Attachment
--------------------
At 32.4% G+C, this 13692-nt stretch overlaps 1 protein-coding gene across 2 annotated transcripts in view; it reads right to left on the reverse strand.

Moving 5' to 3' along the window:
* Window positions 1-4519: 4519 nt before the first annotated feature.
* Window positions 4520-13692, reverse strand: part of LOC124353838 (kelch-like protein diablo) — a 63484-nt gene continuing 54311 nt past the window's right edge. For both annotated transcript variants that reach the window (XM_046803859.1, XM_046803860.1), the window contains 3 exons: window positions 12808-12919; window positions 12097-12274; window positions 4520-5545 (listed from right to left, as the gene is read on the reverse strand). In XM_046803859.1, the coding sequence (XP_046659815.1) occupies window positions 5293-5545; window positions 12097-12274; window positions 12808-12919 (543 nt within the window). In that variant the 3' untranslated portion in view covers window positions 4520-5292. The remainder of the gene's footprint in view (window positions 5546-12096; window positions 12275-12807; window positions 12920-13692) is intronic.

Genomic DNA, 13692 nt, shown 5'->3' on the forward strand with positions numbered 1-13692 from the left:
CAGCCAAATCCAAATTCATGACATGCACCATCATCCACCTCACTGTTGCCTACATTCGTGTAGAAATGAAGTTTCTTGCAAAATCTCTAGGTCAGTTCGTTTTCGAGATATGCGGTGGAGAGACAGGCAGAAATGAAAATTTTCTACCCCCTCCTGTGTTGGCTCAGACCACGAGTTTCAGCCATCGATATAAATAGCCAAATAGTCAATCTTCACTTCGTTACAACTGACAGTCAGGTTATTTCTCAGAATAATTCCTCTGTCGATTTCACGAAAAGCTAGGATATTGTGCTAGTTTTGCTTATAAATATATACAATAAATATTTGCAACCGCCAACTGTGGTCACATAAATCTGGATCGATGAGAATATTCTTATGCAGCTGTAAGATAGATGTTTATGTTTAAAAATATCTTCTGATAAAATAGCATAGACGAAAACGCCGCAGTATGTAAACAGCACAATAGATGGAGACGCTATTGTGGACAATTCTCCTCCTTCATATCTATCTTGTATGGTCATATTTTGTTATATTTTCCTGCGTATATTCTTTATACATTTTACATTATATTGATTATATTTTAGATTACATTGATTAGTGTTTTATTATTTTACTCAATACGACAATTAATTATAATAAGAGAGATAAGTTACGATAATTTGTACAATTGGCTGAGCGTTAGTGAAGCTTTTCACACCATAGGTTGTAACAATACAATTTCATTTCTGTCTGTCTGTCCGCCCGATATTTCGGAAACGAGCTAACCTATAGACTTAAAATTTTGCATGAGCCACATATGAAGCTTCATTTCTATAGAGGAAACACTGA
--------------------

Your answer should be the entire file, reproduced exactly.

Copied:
At 32.4% G+C, this 13692-nt stretch overlaps 1 protein-coding gene across 2 annotated transcripts in view; it reads right to left on the reverse strand.

Moving 5' to 3' along the window:
* Window positions 1-4519: 4519 nt before the first annotated feature.
* Window positions 4520-13692, reverse strand: part of LOC124353838 (kelch-like protein diablo) — a 63484-nt gene continuing 54311 nt past the window's right edge. For both annotated transcript variants that reach the window (XM_046803859.1, XM_046803860.1), the window contains 3 exons: window positions 12808-12919; window positions 12097-12274; window positions 4520-5545 (listed from right to left, as the gene is read on the reverse strand). In XM_046803859.1, the coding sequence (XP_046659815.1) occupies window positions 5293-5545; window positions 12097-12274; window positions 12808-12919 (543 nt within the window). In that variant the 3' untranslated portion in view covers window positions 4520-5292. The remainder of the gene's footprint in view (window positions 5546-12096; window positions 12275-12807; window positions 12920-13692) is intronic.

Genomic DNA, 13692 nt, shown 5'->3' on the forward strand with positions numbered 1-13692 from the left:
CAGCCAAATCCAAATTCATGACATGCACCATCATCCACCTCACTGTTGCCTACATTCGTGTAGAAATGAAGTTTCTTGCAAAATCTCTAGGTCAGTTCGTTTTCGAGATATGCGGTGGAGAGACAGGCAGAAATGAAAATTTTCTACCCCCTCCTGTGTTGGCTCAGACCACGAGTTTCAGCCATCGATATAAATAGCCAAATAGTCAATCTTCACTTCGTTACAACTGACAGTCAGGTTATTTCTCAGAATAATTCCTCTGTCGATTTCACGAAAAGCTAGGATATTGTGCTAGTTTTGCTTATAAATATATACAATAAATATTTGCAACCGCCAACTGTGGTCACATAAATCTGGATCGATGAGAATATTCTTATGCAGCTGTAAGATAGATGTTTATGTTTAAAAATATCTTCTGATAAAATAGCATAGACGAAAACGCCGCAGTATGTAAACAGCACAATAGATGGAGACGCTATTGTGGACAATTCTCCTCCTTCATATCTATCTTGTATGGTCATATTTTGTTATATTTTCCTGCGTATATTCTTTATACATTTTACATTATATTGATTATATTTTAGATTACATTGATTAGTGTTTTATTATTTTACTCAATACGACAATTAATTATAATAAGAGAGATAAGTTACGATAATTTGTACAATTGGCTGAGCGTTAGTGAAGCTTTTCACACCATAGGTTGTAACAATACAATTTCATTTCTGTCTGTCTGTCCGCCCGATATTTCGGAAACGAGCTAACCTATAGACTTAAAATTTTGCATGAGCCACATATGAAGCTTCATTTCTATAGAGGAAACACTGA